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Races also provide minor percentage-based bonuses to various stats like bleed resistance. And these minor bonuses are pretty much a staple of the game's roleplaying system.
Each level you gain (up to 10), you get an attribute point that lets you improve your Strength, Constitution, Dexterity, and Luck. A point of Strength, for example, raises your melee damage by a whopping 3% and slightly increases your carry weight. Believe it or not, the other attributes are even less impactful.
All the gear you find also tends to provide similar increases for your stats. But at least there you can find artifacts that give you something like 14% extra crit chance. It's still pretty boring, but at least it's noticeable.
Now, every two levels, you also get a Trait and an active skill. Traits once again provide percentage-based bonuses, but at least they're more inventive and improve stuff like the amount of gold you find.
The game's active skills (limited by cooldowns and a stamina cost) come in three distinct trees - physical skills, elemental skills, and holy skills. These skills range from game-breaking to borderline useless. Thankfully, you can freely mix and match them. But you only get a total of four skills, so choose wisely. The same goes for Traits.
But here's the thing. You gain a level every time you clear a dungeon. And with the way the game is set up, you'll pretty much reach your level cap by the time you leave the starting area. This being an early access game, such limited progression is forgivable, but it really needs to be expanded for the full release.
What Can Change the Nature of a Game?
With that in mind, let's talk about the game's general premise and setup. The world map is separated into four large kingdoms, each with its own cities, dungeons and points of interest. Your race determines your starting location, and from there, you will need to collect four divine shards, one per kingdom, in order to unlock the final dungeon and defeat the evil god chained within.
There are currently two main game modes - solo and competitive. If you choose the competitive mode, the other three kingdoms will have their own AI champions working towards the same goal as you. In theory, this may result in them "stealing" dungeons from under you or ambushing you on the world map. But right now, your rivals are not very good at what they do, and even if you take your time, they'll struggle to deal with even the easiest of dungeons.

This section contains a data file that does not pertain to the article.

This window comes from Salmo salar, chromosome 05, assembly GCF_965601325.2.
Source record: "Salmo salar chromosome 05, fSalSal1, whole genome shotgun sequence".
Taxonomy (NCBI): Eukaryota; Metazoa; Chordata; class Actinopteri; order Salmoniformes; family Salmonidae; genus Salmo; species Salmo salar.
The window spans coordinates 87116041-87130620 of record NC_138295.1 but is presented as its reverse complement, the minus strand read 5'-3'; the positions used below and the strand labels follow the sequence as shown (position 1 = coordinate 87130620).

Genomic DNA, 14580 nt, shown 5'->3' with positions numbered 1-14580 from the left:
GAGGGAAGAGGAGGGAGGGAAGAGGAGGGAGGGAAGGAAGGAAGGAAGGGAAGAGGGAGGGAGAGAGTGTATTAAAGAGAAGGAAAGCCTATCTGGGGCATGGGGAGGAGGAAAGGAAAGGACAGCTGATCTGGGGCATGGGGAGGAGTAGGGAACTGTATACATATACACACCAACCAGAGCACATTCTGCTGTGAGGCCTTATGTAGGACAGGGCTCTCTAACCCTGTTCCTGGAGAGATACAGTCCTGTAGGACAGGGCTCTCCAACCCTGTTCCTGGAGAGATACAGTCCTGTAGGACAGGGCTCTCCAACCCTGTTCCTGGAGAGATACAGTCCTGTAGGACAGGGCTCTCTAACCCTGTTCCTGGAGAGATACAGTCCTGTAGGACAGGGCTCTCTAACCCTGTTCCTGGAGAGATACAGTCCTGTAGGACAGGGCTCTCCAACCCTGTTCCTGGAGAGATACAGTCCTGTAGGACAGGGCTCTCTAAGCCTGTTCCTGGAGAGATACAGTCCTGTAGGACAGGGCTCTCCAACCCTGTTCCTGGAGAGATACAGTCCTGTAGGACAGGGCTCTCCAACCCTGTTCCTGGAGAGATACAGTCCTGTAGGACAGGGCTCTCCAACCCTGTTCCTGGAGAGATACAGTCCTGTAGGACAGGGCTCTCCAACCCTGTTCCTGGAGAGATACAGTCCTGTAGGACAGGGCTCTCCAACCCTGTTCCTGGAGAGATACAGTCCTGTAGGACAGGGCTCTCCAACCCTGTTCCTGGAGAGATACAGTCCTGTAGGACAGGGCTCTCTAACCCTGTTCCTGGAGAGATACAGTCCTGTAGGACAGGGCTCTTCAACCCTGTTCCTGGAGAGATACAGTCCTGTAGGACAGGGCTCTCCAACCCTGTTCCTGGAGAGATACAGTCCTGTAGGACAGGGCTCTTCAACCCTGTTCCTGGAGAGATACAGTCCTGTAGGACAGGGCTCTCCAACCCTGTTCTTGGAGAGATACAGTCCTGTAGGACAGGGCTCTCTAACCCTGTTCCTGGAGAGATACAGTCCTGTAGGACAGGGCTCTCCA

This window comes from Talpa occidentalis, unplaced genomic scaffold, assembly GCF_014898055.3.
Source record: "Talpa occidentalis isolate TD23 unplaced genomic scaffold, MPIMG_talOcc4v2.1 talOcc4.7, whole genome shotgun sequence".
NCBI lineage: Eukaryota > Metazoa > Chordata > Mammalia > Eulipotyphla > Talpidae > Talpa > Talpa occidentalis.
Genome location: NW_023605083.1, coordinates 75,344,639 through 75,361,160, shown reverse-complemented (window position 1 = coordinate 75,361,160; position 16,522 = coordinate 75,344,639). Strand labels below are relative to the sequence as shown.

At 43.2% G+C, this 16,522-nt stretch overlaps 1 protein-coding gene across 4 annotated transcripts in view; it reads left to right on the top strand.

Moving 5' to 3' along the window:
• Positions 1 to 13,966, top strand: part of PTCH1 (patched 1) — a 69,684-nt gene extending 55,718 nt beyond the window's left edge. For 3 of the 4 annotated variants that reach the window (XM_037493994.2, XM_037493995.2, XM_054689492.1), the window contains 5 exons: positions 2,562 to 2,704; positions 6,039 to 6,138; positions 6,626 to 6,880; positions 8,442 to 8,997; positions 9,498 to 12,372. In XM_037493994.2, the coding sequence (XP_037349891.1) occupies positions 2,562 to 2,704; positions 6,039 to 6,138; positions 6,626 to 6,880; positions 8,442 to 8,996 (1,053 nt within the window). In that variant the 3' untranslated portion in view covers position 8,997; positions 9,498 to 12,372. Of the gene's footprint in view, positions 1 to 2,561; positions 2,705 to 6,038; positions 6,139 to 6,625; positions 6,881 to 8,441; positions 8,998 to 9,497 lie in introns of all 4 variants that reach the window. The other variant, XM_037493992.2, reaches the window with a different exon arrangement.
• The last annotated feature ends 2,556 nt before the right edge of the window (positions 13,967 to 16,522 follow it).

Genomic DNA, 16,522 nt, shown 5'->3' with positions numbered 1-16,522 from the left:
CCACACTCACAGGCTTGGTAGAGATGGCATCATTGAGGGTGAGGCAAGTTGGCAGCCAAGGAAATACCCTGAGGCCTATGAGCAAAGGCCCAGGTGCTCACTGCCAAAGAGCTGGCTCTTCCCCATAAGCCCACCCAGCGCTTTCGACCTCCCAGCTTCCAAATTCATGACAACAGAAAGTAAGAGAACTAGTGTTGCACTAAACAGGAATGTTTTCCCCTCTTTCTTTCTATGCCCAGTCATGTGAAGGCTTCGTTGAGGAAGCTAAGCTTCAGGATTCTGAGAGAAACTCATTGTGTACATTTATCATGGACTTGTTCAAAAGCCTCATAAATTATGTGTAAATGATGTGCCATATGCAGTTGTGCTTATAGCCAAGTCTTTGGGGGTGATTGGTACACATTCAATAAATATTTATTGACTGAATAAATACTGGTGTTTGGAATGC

Once you beat the game, you also get an option to start a Legacy for subsequent playthroughs, though at this point, it merely offers some cosmetic changes. But eventually, the developers intend to add some gameplay consequences for having a Legacy.
Upon starting the game, you get a quick tutorial and then go visit your king who entrusts you with your mission. From there, you get to explore your capital, trade, craft, and pick up some quests and bounties.
Bounties task you with defeating some enemies of a certain type, while quests usually range between "pick up this item here and go there," and "go somewhere, do something, then go somewhere else." And the game's journal in its current state does little to help you figure out what half of the quests even want you to do.
Listening to the quest-giving NPCs isn't overly helpful either. Especially when you consider that the game doesn't really have dialogues. It has monologues. A lot of them. Every conversation in the game has you pressing continue while an NPC shovels heaps of text onto you. In fact, Alaloth has two different types of NPCs that exist solely to provide you with lore tidbits.